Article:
If you get stuck finding people, ask people inside your network who they know and recommend. You can also ask organizations for their suggestions.
You can ask these questions publicly or privately, to everyone or just specific individuals, in person or online. Adjust your ask to your comfort level.
Another tactic is to follow relevant hashtags. You may already know of popular hashtags, but if you do not, [try this hashtag explorer] to explain ones that may resonate with distinct communities … or try asking your network to recommend hashtags.
You only need to find one or two people in order to find others. Look at the profiles that fit the culture or community you’d like to digitally plunge into and see who they follow, like, retweet, or promote. Some social networks will recommend other accounts and users that may make sense.
Step 4: Reflect on Your Experience
Consider the following questions after one week and answer whatever is most helpful to you. If you don’t have a lot of time to do this, we recommend focusing on the bold questions.
- What was your process and reasoning for selecting the accounts you followed?
- What stereotypes exist about the culture that you followed?
- What prior contact did you have with this group or community before the plunge?
- How did this experience reinforce or challenge popular stereotypes?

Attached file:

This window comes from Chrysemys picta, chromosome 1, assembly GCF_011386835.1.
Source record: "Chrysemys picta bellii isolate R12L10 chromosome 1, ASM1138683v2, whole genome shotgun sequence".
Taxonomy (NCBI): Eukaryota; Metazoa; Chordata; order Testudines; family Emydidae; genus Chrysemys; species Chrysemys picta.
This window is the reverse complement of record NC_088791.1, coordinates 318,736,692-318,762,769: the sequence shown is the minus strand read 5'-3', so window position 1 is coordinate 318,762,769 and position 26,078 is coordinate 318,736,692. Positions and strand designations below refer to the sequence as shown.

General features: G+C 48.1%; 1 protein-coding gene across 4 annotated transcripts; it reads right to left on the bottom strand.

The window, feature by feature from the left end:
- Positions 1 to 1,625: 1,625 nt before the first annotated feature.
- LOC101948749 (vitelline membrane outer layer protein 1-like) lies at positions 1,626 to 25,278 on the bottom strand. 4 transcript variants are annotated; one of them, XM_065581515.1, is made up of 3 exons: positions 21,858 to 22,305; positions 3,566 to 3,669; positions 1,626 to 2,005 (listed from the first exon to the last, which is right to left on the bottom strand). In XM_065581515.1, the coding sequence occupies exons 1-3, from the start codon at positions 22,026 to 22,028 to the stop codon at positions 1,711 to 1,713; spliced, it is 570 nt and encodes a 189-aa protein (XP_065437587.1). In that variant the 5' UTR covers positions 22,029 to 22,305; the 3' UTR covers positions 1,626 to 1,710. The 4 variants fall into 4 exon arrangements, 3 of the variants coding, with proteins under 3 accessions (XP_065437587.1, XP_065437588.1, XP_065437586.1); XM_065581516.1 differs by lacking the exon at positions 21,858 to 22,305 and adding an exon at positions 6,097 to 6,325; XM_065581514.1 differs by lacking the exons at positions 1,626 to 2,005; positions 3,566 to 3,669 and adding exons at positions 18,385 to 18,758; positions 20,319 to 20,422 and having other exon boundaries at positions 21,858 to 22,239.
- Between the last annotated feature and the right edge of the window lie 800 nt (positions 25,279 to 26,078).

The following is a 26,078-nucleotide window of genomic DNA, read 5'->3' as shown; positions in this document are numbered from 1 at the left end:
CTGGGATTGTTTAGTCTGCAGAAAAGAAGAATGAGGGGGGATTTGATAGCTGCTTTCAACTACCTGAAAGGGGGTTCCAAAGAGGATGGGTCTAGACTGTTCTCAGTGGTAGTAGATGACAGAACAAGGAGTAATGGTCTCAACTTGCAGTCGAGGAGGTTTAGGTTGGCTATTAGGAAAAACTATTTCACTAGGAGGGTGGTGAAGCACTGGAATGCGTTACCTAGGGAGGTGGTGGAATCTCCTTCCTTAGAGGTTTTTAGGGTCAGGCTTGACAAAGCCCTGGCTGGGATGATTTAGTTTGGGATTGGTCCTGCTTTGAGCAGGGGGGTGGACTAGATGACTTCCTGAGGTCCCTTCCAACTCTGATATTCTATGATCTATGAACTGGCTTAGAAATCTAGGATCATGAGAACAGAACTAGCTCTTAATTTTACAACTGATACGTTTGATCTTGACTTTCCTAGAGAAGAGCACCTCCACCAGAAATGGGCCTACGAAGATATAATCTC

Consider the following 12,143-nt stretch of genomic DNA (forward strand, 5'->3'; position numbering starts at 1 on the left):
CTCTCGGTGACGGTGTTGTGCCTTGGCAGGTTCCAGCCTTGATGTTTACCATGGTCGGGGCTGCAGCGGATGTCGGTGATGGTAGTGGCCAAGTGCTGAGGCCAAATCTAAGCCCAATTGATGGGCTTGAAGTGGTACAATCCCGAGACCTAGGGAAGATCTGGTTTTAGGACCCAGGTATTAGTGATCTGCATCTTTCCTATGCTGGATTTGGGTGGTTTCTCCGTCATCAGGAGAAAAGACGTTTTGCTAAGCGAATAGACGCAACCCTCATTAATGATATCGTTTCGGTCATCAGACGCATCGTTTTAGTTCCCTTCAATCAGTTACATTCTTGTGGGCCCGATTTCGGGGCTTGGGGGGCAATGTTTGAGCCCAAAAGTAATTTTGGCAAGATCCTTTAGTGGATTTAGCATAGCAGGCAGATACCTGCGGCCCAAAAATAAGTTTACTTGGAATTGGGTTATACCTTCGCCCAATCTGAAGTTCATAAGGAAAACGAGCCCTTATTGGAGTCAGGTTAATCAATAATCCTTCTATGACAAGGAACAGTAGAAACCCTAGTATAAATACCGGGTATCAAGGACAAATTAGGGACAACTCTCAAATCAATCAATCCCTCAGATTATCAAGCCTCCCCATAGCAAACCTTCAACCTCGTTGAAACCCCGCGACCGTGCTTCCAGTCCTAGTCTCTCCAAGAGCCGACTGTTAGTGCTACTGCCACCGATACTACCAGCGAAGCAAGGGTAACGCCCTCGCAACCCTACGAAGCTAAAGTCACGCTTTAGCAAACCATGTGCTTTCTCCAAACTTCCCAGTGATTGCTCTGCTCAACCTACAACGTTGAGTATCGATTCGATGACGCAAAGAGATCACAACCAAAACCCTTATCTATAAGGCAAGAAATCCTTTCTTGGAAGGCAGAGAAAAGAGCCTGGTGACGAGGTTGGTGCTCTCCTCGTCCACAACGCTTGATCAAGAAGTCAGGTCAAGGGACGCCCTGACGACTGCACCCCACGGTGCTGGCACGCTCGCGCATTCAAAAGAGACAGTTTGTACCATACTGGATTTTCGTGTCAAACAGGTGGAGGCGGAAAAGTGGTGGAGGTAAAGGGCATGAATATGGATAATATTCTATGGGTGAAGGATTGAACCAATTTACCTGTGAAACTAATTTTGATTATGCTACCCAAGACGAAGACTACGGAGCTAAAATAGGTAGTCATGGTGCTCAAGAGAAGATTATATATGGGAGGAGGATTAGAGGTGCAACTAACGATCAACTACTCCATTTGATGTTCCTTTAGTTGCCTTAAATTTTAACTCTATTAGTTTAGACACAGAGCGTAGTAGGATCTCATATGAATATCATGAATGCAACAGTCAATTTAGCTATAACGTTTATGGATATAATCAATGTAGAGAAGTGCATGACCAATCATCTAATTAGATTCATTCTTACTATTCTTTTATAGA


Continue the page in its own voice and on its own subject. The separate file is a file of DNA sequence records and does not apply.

- Did you become aware of any biases you hold/held?
- Describe your emotional response to this experience.
- How has this cultural plunge changed you?
- What ideas do you have about what this community or group needs?
- What ideas do you have about how you could serve or respond to those needs?
Digital (and analog) cultural plunges are a great way to explore and reconnect with the needs of your audience. Feel free to make this a regular and repeated practice.
Go Further Five Links On Relevance with Nina Simon
Nina Simon has been described as a “museum visionary” by Smithsonian Magazine for her audience-centered approach to design. She is the Executive Director of the Santa Cruz Museum of Art & History, where she led an institutional turnaround based on grassroots community participation. Nina is the best-selling author of The Participatory Museum (2010), The Art of Relevance (2016) and the popular Museum 2.0 blog. Previously, Nina worked as an independent consultant and exhibition designer with over one hundred museums and cultural centers around the world. Nina began her career at the International Spy Museum in Washington, D.C. She lives off the grid in the Santa Cruz mountains with 14 people, 27 chickens, 5 dogs, and 1 zipline.
What does it look like when an organization listens to its community, creates audience profiles, and shifts programming accordingly? It looks like this short, inspiring report from Rotterdam Festivals (which coordinates public festivals in Rotterdam, NL).